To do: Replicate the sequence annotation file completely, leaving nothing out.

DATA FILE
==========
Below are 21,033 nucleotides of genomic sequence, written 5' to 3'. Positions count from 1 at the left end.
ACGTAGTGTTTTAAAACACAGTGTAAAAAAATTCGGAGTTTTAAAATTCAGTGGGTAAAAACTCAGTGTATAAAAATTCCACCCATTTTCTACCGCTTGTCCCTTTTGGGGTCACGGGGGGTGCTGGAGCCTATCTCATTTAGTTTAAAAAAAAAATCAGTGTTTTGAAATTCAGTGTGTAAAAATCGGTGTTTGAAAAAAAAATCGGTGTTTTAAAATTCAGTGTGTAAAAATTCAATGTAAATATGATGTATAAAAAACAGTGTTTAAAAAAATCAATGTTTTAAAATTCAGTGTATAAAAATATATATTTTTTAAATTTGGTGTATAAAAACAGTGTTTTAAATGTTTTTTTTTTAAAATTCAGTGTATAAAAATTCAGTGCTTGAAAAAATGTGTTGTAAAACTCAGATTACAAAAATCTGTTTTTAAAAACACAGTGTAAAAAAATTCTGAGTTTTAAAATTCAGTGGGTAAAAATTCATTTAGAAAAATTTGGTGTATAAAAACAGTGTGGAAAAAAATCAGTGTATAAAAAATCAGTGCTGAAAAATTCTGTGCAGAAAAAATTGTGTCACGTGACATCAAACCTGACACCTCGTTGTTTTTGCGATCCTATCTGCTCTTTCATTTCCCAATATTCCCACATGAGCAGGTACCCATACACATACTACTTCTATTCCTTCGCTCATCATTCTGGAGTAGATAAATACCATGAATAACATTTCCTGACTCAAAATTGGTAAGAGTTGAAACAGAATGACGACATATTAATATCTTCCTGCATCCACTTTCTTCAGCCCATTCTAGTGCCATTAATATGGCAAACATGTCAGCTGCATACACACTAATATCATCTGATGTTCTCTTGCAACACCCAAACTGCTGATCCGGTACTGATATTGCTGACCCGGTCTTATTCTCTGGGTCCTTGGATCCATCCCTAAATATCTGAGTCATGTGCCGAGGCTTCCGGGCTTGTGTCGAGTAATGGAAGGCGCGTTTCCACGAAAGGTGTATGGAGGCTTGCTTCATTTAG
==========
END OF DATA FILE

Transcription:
Below are 21,033 nucleotides of genomic sequence, written 5' to 3'. Positions count from 1 at the left end.
ACGTAGTGTTTTAAAACACAGTGTAAAAAAATTCGGAGTTTTAAAATTCAGTGGGTAAAAACTCAGTGTATAAAAATTCCACCCATTTTCTACCGCTTGTCCCTTTTGGGGTCACGGGGGGTGCTGGAGCCTATCTCATTTAGTTTAAAAAAAAAATCAGTGTTTTGAAATTCAGTGTGTAAAAATCGGTGTTTGAAAAAAAAATCGGTGTTTTAAAATTCAGTGTGTAAAAATTCAATGTAAATATGATGTATAAAAAACAGTGTTTAAAAAAATCAATGTTTTAAAATTCAGTGTATAAAAATATATATTTTTTAAATTTGGTGTATAAAAACAGTGTTTTAAATGTTTTTTTTTTAAAATTCAGTGTATAAAAATTCAGTGCTTGAAAAAATGTGTTGTAAAACTCAGATTACAAAAATCTGTTTTTAAAAACACAGTGTAAAAAAATTCTGAGTTTTAAAATTCAGTGGGTAAAAATTCATTTAGAAAAATTTGGTGTATAAAAACAGTGTGGAAAAAAATCAGTGTATAAAAAATCAGTGCTGAAAAATTCTGTGCAGAAAAAATTGTGTCACGTGACATCAAACCTGACACCTCGTTGTTTTTGCGATCCTATCTGCTCTTTCATTTCCCAATATTCCCACATGAGCAGGTACCCATACACATACTACTTCTATTCCTTCGCTCATCATTCTGGAGTAGATAAATACCATGAATAACATTTCCTGACTCAAAATTGGTAAGAGTTGAAACAGAATGACGACATATTAATATCTTCCTGCATCCACTTTCTTCAGCCCATTCTAGTGCCATTAATATGGCAAACATGTCAGCTGCATACACACTAATATCATCTGATGTTCTCTTGCAACACCCAAACTGCTGATCCGGTACTGATATTGCTGACCCGGTCTTATTCTCTGGGTCCTTGGATCCATCCCTAAATATCTGAGTCATGTGCCGAGGCTTCCGGGCTTGTGTCGAGTAATGGAAGGCGCGTTTCCACGAAAGGTGTATGGAGGCTTGCTTCATTTAG